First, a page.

If you're reading these things and find them uncomfortably close to what you're experiencing, begin to find ways to listen to your own voice. Look for one instance in the last few weeks where you felt so certain about an opinion, or action, or decision. Pick it apart. What felt so good about that? If it was destructive to another human or self, put it aside for review later. You're looking for a moment when you clearly expressed YOU, the mysterious you-identity that gets lost in the other-identities.

When you find it, and parse it, and learn from it, figure out how to do more of it. Crack that door open a little wider.

And rest. At least twice in the next week, when society, or work, or church, or whatever tell you to keep going -- sit down. Take a 20 minute nap. Read a chapter of a book. Play with your dog, or your daughter. Taste the coffee you usually throw past your taste buds. Savor something.

And play. At least once. Do something imaginative, seemingly meaningless, but enjoyable. Color a page. Tickle your mate. Find a little pleasure in your world. It will still be a broken world that can use your talents, generosity, and love, but you'll be so much better poised to provide those things when you've given them to yourself, first.

Addendum: A funny, eloquent parallel to this conversation/series -- Anne Lamott's Becoming the Person You Were Meant to Be, in O magazine. READ IT.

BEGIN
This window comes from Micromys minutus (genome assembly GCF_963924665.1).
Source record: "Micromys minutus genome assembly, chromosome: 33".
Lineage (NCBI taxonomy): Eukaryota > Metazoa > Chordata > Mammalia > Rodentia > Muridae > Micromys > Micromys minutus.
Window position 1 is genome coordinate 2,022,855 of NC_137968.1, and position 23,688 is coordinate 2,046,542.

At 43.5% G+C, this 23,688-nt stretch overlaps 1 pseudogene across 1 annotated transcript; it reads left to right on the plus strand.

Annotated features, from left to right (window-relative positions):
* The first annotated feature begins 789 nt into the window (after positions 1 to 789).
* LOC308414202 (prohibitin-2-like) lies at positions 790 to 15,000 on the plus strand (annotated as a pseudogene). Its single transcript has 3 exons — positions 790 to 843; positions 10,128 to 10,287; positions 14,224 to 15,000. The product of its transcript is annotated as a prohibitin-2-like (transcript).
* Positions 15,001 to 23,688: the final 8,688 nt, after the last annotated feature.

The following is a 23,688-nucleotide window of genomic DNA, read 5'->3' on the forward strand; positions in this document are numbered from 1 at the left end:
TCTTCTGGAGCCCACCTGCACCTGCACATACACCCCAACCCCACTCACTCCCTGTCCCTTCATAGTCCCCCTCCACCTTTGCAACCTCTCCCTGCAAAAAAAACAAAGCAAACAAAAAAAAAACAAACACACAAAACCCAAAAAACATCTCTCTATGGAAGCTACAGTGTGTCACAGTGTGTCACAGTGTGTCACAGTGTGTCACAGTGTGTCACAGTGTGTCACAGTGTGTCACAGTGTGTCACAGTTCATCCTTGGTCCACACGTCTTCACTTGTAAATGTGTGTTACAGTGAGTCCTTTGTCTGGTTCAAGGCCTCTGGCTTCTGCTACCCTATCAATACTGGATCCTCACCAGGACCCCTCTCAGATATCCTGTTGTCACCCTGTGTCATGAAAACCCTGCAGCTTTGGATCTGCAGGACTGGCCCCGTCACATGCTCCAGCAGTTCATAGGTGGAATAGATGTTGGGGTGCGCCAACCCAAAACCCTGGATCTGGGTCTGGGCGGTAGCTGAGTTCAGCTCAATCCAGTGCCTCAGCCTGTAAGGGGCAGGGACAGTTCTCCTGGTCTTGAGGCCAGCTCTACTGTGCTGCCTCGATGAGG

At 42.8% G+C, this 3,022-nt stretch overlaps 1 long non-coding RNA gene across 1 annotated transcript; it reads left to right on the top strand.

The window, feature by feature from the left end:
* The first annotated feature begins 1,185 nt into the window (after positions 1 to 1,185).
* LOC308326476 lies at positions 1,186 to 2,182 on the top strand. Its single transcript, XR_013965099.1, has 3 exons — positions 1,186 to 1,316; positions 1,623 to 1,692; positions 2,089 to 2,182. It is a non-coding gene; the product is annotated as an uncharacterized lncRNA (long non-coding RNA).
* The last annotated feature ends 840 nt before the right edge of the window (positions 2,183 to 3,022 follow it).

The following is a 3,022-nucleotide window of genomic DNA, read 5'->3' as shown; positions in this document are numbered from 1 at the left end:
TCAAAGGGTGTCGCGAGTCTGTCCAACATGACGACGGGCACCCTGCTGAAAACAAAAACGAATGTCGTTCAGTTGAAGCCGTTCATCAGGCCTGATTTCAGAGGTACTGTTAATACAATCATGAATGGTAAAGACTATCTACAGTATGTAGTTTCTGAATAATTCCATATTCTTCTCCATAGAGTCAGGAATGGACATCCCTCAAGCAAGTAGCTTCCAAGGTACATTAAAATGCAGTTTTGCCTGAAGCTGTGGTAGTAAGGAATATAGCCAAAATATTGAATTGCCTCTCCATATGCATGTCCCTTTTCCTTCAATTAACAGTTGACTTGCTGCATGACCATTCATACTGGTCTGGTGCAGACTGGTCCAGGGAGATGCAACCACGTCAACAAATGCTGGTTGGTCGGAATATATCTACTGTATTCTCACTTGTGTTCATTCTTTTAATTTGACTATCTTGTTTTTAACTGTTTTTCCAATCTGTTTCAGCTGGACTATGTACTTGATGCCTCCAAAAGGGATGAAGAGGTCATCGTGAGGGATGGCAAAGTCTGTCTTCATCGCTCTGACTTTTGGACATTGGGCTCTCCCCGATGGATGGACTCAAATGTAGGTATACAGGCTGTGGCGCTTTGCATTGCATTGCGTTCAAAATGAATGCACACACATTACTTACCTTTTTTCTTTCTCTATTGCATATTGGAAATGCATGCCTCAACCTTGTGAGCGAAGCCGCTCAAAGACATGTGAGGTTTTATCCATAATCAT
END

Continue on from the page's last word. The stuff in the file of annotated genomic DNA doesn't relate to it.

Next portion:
1. It's quite obvious that we are meant to enjoy life to its fullest because of the range of emotions and thoughts we are capable of. If we were not equipped so, it would be near impossible to "savor" anything (as you mentioned) In this fast paced world we live in it's so important to take a moment for yourself as you suggest to 'smell the roses' (old cliché that belies my age), I like your descriptions better. In the Stephen Ministry we are taught that you cannot be a good care giver to someone if you yourself are struggling and/or tired. Reaching in to help someone out of a mud hole in that state will most likely wind up with you being pulled into the mud hole where now both of you are stuck. It's best to be in a strong spiritual & emotional state where you can extend your hand into the mud hole and pull someone out without winding up in there with them (empathy vs. sympathy). There, that's my two cents (another old cliché).

    1. That's exactly right! As I've stepped back from nursing to take care of Valentine, I've become more aware of how many different types of caregivers are out there, and how similarly we all fall into some patterns. Thanks for reading, Dad. Touches me to see you here, AND to have you add your thoughts, especially from your experience and perspective.